Working With Quinoa—Some Pointers

I know you’re excited to jump into the world of quinoa and start crafting your own
masterpieces in the kitchen, but if you’ve never worked with quinoa before, there are a few
things to keep in mind before you begin.
First, buying and storing quinoa. While available in prepackaged containers as well as the
bulk aisle of some grocery stores, it’s important to inspect your quinoa source for any evidence
of moisture. Proper storage compartments should be covered, and you should try to shop at
stores with a high turnover of the product to ensure freshness. Much like rice, quinoa expands
in volume when cooked, so keep this in mind to avoid buying too much. When you get home,
store your quinoa in an airtight container.
Throughout this book, you’ll see some recipes that call for quinoa flour. While most stores
that carry quinoa will also carry quinoa flour, don’t worry if it’s not readily available. You
can make quinoa flour easily using a blender or food processor to grind quinoa grains into a
fine powder, and you’ll find the exact steps that you need to follow right in this book.
Many plants have evolved to develop self-defense mechanisms against natural predators,
and quinoa is no exception. To thwart birds and insects that would otherwise feast on it, each
quinoa seed, in its natural state, has a coating of saponins that make the crop bitter and
unpalatable. The good news is that the saponins are easily removed with a quick rinse in cool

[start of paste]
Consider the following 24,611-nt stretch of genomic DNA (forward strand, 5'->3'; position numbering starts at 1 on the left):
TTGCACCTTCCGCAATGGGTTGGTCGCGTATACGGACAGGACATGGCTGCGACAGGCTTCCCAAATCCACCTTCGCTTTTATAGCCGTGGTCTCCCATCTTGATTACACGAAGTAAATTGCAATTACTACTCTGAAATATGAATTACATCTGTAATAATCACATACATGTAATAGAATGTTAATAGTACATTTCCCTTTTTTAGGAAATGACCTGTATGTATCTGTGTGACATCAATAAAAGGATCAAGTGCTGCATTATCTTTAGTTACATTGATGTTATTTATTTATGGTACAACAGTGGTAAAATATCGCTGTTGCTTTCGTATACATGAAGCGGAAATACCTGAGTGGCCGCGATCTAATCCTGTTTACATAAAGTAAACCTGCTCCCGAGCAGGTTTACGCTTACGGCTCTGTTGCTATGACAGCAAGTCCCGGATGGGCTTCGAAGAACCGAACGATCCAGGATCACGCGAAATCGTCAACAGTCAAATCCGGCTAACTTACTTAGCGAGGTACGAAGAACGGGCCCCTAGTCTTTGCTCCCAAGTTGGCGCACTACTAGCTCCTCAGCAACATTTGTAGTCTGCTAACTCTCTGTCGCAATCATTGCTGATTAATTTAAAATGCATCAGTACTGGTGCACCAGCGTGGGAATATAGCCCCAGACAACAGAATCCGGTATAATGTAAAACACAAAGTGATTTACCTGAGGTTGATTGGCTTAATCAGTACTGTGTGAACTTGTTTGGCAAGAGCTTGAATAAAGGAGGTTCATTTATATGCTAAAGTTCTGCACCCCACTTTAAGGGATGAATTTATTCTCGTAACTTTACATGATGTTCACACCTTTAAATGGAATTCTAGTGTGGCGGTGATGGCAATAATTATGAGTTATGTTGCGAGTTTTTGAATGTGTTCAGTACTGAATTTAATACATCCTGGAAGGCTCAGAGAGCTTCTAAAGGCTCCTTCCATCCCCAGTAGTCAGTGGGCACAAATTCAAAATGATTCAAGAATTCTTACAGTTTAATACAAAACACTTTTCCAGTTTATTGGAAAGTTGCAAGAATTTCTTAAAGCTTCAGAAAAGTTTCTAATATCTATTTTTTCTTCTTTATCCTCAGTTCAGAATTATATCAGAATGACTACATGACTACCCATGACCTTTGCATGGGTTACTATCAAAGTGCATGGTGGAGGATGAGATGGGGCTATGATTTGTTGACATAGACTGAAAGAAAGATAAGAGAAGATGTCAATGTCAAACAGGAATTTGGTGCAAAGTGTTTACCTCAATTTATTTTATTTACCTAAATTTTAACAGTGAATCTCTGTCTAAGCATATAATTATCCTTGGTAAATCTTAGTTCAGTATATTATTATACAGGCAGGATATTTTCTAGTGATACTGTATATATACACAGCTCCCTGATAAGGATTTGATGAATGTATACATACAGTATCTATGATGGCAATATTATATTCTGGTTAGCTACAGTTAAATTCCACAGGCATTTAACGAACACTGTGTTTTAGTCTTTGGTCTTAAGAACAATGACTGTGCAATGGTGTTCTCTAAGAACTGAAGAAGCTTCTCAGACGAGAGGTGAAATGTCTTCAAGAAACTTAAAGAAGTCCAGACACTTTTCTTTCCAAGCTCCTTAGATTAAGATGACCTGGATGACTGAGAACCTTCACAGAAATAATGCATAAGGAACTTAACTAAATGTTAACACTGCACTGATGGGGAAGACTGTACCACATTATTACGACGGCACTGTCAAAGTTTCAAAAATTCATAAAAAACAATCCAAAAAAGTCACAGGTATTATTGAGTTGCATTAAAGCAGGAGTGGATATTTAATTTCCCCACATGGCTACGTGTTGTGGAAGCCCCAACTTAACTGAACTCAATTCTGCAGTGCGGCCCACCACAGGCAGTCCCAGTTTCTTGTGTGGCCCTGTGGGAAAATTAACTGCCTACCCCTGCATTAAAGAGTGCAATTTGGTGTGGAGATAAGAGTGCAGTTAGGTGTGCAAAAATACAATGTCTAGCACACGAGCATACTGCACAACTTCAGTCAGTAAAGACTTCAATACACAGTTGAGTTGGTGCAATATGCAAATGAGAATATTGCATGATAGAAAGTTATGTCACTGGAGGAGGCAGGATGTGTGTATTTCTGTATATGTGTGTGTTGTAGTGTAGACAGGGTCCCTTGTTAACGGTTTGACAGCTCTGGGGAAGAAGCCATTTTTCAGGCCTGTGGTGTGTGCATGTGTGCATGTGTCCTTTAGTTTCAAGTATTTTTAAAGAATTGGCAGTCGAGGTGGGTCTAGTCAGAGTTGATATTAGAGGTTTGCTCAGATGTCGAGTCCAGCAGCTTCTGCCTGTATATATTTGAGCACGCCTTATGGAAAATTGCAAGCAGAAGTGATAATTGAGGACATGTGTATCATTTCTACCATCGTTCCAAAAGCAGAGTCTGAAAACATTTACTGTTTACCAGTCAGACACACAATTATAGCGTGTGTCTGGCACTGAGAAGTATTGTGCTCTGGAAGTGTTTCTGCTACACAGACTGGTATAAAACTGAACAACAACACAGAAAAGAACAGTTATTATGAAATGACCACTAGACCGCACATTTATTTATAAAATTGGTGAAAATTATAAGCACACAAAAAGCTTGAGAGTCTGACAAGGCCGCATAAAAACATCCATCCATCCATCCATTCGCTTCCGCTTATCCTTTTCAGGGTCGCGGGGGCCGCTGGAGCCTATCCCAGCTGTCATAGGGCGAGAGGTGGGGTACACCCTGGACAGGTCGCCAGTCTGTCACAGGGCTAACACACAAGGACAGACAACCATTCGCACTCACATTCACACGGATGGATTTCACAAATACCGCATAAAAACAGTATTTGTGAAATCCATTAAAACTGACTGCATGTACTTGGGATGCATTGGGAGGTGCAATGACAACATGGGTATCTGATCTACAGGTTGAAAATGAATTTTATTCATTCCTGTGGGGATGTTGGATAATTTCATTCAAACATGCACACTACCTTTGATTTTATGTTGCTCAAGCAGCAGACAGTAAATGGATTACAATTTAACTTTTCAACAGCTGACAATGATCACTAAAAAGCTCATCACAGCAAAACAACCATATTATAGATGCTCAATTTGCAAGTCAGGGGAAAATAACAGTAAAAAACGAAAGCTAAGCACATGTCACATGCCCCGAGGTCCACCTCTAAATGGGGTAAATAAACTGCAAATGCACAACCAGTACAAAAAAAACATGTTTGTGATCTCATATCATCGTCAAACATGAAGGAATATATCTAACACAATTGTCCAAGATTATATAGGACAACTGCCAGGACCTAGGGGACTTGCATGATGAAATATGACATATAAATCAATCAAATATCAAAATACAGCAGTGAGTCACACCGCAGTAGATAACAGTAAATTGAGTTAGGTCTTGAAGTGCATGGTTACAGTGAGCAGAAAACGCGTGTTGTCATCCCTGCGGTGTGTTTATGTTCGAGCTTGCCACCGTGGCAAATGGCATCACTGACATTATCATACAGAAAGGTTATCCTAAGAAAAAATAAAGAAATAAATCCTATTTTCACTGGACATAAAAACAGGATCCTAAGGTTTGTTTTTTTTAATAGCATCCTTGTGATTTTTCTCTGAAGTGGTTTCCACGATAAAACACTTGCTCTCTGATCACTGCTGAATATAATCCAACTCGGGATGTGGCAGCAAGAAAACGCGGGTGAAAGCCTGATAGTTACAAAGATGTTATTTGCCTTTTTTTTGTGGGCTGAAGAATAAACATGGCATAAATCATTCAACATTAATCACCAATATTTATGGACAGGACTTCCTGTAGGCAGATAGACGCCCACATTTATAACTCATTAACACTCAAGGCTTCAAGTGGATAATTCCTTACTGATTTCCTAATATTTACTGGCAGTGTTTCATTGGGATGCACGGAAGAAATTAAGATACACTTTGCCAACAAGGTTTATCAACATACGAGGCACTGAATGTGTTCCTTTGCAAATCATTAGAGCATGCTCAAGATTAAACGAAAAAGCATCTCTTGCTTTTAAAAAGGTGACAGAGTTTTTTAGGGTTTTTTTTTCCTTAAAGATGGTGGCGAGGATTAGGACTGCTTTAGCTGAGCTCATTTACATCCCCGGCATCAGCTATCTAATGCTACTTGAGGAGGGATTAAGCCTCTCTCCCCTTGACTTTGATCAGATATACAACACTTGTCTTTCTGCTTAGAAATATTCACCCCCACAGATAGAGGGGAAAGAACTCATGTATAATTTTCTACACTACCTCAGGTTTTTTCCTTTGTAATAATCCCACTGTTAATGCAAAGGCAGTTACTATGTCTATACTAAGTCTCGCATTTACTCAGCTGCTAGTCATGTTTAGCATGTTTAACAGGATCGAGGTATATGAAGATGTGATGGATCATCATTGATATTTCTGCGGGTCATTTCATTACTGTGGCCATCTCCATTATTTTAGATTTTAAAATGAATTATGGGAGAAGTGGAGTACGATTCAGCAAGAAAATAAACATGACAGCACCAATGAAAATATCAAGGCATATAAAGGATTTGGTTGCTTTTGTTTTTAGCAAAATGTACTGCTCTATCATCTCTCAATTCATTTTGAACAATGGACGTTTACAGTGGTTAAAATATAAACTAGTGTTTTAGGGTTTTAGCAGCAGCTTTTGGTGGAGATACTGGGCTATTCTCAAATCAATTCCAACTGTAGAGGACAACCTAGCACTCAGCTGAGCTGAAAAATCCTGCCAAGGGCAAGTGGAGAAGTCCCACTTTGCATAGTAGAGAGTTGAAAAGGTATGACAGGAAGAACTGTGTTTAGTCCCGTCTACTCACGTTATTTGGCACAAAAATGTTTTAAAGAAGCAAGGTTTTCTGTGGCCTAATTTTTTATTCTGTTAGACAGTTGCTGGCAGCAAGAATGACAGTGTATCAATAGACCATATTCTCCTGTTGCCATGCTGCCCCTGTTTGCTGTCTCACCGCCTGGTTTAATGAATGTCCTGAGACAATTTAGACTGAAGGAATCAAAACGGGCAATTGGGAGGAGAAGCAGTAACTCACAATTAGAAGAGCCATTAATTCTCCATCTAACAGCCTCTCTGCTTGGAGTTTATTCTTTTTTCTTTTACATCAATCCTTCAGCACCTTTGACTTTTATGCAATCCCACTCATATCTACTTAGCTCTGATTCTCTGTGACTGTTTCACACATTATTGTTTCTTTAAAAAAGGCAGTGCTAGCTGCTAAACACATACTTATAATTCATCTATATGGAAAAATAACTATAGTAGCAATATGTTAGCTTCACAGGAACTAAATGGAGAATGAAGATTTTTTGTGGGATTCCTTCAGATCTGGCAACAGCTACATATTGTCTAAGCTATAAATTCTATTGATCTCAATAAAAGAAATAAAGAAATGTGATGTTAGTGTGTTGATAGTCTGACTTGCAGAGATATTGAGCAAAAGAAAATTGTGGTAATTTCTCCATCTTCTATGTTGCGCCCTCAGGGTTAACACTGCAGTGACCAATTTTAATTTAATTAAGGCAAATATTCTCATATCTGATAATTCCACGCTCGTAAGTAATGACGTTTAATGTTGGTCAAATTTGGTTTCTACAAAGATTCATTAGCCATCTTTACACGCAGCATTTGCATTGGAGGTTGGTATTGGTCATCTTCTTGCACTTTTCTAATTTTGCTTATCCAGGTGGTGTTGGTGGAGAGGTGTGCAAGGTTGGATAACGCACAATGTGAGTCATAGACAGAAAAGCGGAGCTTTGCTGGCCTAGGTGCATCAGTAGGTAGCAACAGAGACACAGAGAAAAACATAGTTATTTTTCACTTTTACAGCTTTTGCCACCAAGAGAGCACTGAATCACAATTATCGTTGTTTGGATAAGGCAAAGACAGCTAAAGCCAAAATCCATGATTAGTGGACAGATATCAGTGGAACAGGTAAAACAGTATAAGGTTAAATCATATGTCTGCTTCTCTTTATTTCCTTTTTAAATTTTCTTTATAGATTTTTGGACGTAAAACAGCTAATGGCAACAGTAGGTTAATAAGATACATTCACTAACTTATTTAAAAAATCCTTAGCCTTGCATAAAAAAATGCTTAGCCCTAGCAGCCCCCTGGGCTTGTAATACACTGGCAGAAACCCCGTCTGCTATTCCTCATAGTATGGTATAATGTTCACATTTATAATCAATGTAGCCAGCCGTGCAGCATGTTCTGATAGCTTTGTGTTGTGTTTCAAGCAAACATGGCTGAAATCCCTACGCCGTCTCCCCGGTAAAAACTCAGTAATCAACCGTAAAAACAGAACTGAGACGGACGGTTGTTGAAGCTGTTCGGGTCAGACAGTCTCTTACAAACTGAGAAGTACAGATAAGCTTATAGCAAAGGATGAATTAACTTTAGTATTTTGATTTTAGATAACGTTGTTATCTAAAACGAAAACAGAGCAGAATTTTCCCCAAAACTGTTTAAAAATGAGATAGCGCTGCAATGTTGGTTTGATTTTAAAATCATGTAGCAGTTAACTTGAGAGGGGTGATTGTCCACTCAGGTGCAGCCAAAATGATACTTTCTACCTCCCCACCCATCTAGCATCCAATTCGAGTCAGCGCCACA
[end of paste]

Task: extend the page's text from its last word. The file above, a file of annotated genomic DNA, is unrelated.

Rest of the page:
water. While most commercially available quinoa has already been processed to remove this
saponin layer, it’s still a good idea to rinse your quinoa before cooking it, just in case there’s
any residue left over from the processing. Soap-like bubbles in the water are a sure indication
that the quinoa seeds still have saponins on them.
To properly rinse quinoa, place it into a fine-meshed strainer under cold running water,
using your hands to agitate the water and rub the seeds together. You may taste a seed to test
for bitterness—if it’s not bitter, your quinoa is ready!
As an alternative to rinsing, and if you have the time, you may also soak quinoa for 8 to 12
hours. This softens the grain, reduces the cooking time and also has the benefit of germinating
the quinoa, resulting in increased digestibility and improved nutritional value.
It’s also important to understand when quinoa is done. Thankfully, nature’s design of the
grain helps you to see when it’s ready just by looking at it—the germ will have partially
separated from the grain, making each quinoa seed look like a comma. The grains will be
translucent, and texturally, each should have a little resistance, similar to al dente pasta. This
is of greater importance when you’re preparing quinoa rice-style on the stovetop in boiling
water or stock. When you’re stirring it dry into a soup or stew, you don’t have to keep as close
an eye on it, as it will most certainly be done when your meal is ready.